Thursday, July 21, 2016

Winging It

Doing my homework!
I like to think of it as “doing research,” but I approach almost everything by first Googling it. I don’t remember what I did in the pre-Internet days (probably counted heavily on books, newspapers and magazines), but since the dawn of the world wide web I haven’t made a move without getting background (lots and lots of background) on it. Doctor visit coming up ? I scroll through at least 12 pages of websites until I find the diagnosis I want. Movies, concerts, plays? Don’t plunk down a red cent until I read all the reviews. Without Yelp, I would never make a restaurant reservation. And travel? Tripadvisor was my constant companion as I booked flights and lodging, and checked out museums in Europe on our vacation.

All this is well and good, but I seem to have lost the ability to navigate the world without a goof-proof plan. Maybe it’s a reaction to the chaos of our times, but I feel much more secure when, for example, I read at least a hundred comments on the fit of my possible online dress purchase before I buy. If Mary S (age 45-59, style sleek and classic) complains that an outfit makes her look “middle aged,” that does it right there (never mind the fact that she—and I—actually ARE middle aged.) As my hundred commenters rarely agree, I haven’t bought a dress in ages.

Same goes for cooking. I love to prepare meals for my family and friends. My stack of food-
PJ's delicious entree!
splattered cookbooks attests to my intense interest in the subject. So why am I feeling like a kitchen fraud these days? Blame my sons, daughters, and daughter-in-law. None of them usually rely on recipes before they launch into meal prep. They all saunter around the kitchen like Top Chef finalists, flinging garlic and onions into skillets sizzling with olive oil, making substitutions to beat the band (no spinach? Collard greens! Chicken cutlets instead of fish fillets? Why not? I hesitate to adjust printed instructions by so much as a dash of pepper. Even after 50 years of cooking, I have little confidence in the outcome of any shortcuts or switches I may make. In the fish market the other day, they were sold out of rockfish for my intended “blackened rockfish” entree. PJ was with me, and not only did he suggest red snapper instead, he came up with his own blackening seasoning mix, and took over the sautéing and plating (adding his own touches like honey-lemon dressed greens on top of the fish). Delicious, and truly his creation.

I’ve decided to go Google-free for the rest of the summer (or at least Google-lite), and get used to winging it once in awhile. Trusting my own judgement and abilities for a change. What’s the worst that can happen? An inedible dinner? An unflattering skirt? Nothing fatal. And maybe, by relying on my instincts, they will gradually improve.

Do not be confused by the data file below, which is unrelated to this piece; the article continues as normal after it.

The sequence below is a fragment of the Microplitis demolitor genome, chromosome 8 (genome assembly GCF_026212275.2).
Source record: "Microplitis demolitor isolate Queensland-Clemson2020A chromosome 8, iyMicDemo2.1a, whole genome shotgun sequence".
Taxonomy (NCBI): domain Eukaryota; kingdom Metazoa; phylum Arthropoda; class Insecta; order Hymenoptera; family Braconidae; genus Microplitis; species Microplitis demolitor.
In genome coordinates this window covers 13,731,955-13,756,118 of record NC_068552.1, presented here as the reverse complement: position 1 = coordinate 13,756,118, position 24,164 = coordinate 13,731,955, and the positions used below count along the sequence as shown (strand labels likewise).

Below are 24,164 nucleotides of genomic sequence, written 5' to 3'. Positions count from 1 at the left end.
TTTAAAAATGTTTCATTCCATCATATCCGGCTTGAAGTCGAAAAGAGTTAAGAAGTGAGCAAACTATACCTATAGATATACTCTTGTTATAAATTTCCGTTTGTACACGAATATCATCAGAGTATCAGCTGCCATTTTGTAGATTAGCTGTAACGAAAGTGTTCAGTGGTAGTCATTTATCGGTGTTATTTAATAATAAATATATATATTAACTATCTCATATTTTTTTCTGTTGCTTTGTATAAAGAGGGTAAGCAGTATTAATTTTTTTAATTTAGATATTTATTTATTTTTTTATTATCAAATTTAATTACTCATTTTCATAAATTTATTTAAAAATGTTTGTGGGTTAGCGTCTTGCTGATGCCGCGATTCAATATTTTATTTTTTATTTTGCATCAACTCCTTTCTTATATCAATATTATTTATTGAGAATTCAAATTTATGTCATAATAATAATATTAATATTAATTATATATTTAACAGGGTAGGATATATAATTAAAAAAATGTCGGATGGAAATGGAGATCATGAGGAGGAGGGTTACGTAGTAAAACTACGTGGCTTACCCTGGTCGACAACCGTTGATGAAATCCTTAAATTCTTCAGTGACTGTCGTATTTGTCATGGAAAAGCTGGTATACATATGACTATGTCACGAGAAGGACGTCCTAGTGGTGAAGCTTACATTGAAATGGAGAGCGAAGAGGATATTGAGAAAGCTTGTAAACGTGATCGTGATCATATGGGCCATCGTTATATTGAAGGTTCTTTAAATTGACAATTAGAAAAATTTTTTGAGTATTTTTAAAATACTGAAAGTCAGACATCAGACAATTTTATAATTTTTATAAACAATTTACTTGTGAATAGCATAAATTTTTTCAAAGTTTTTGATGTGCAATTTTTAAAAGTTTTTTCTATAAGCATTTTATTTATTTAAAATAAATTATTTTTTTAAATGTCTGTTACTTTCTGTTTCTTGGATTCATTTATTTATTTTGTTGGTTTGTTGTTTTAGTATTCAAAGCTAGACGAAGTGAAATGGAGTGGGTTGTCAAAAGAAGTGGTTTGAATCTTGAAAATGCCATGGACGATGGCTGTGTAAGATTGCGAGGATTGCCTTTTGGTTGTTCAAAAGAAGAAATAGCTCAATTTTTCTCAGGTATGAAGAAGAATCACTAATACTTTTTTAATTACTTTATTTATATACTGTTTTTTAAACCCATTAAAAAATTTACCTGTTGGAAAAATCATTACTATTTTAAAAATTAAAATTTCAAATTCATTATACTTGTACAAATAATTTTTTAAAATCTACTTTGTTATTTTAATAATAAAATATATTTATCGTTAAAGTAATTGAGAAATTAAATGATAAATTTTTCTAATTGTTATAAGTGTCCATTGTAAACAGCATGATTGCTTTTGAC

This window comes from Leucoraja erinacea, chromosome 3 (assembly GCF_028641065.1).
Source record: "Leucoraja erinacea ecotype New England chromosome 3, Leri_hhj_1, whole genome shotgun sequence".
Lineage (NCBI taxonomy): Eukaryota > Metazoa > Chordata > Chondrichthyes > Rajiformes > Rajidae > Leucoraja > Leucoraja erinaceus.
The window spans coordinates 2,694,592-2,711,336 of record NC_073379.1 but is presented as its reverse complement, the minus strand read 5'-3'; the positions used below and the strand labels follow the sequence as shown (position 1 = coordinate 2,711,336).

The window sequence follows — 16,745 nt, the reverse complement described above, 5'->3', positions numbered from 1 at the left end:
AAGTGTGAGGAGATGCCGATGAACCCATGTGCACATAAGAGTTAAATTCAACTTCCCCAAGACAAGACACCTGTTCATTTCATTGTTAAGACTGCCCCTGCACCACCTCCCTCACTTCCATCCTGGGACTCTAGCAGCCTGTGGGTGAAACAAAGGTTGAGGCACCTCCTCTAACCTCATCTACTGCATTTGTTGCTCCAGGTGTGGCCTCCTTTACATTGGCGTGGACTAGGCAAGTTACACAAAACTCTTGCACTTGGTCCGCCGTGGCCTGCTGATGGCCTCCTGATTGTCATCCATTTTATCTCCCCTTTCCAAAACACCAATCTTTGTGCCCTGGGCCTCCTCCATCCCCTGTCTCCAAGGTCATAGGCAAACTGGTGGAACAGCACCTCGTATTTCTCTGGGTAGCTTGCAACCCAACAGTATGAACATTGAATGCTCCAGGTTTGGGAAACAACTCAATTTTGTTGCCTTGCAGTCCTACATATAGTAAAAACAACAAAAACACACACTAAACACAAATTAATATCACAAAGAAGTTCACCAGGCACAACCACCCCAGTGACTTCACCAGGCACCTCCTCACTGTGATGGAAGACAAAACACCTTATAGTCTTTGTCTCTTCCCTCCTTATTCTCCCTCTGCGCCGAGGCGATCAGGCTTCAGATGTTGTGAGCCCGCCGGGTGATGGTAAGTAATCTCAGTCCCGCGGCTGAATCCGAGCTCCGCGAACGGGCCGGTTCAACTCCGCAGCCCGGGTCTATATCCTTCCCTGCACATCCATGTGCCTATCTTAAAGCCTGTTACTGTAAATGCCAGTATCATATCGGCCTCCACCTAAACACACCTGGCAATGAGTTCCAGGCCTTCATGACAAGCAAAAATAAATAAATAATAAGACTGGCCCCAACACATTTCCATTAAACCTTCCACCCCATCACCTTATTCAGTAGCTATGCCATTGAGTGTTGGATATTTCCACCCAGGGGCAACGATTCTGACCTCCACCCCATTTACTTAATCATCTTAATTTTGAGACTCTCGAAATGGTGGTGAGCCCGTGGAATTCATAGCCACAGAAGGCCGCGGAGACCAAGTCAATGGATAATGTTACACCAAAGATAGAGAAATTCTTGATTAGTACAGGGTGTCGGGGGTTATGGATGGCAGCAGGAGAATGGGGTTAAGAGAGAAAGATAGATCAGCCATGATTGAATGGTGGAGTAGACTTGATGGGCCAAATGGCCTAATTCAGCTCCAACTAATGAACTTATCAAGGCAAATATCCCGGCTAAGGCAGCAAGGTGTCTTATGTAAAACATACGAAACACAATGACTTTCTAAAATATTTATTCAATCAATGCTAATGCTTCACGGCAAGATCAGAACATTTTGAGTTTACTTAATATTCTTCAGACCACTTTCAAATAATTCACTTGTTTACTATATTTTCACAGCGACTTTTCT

So who cares about Rotten Tomatoes ratings? “Ghostbusters” remake, here I come!

Tuesday, July 12, 2016

Better Than New

You'd think, after 13 mission trips, that I would have suggested we travel to an all-inclusive resort in Aruba, but no! Down to steamy Bayou la Batre, Alabama we went. We were warned about the heat and humidity and bugs. We traveled with plenty of water bottles, sunscreen and DEET. 

As is my pre-trip habit, I spent most of the last month worrying--about safety, about health, about you name it. By the time 5 AM on July 3rd rolled around I was pretty much a basket case. The teens were very excited (though slightly bummed when my "no phones" rule turned out to be enforced), so little by little I caught a glimmer of positivity and even enthusiasm in myself. 

With Beverly
There followed our week of service. We spent several days painting a house and shed, and clearing brush, for a lovely lady named Beverly, and the other days running a "Kids Club" for the local youngsters. All things I've done many times before, albeit not in 98 degree temperatures (being outside was like walking through soup). I reminded myself that our time was short, and we should accomplish as much as possible in this Katrina-battered Gulf Coast town. I noticed some little differences this year, courtesy of my aging body...the aching back and feet, the pains in my knees as I knelt to wash the kids' feet the last night in Bayou la Batre. I felt it wan't fair to give less than 100% when the young people were trying so hard, so I pushed on.

Our travel day home was lengthy. Up at 6, first flight from Gulfport, Mississippi to Atlanta, four hour layover, delayed flight to Philly (we got in two hours later than expected). Of course, a bag was lost. Mine. It was eventually found and delivered to my door at 1 AM, heavily damaged (but props to Delta Airlines, they also delivered a brand-new suitcase).

I'm feeling better every day. Like the tattered tote replaced by the latest model of luggage, I am feeling refreshed, and for that I thank my week in Alabama. Pushing my limits was a good thing; I realized I can still do quite a lot. It was a joy to see bonds form and strengthen among the teens. Since we've been home, I've looked at the photos with affection more than relief. 

I don't know what Summer 2017 will bring. It may be time for me to take a break from these trips. But I will always be grateful to Bayou la Batre, as I am to Guatemala, Alaska, West Virginia and on and on. I may depart incredibly stressed, but I ALWAYS return a better person. Stronger. More compassionate. Closer to God. Inspired to continue to do good work here at home. These experiences force me to live fully in the present moment, and to let go of some of my baggage. And in letting go, I have faith that what returns to me will be good as new. Better than new.

What's left of the old suitcase!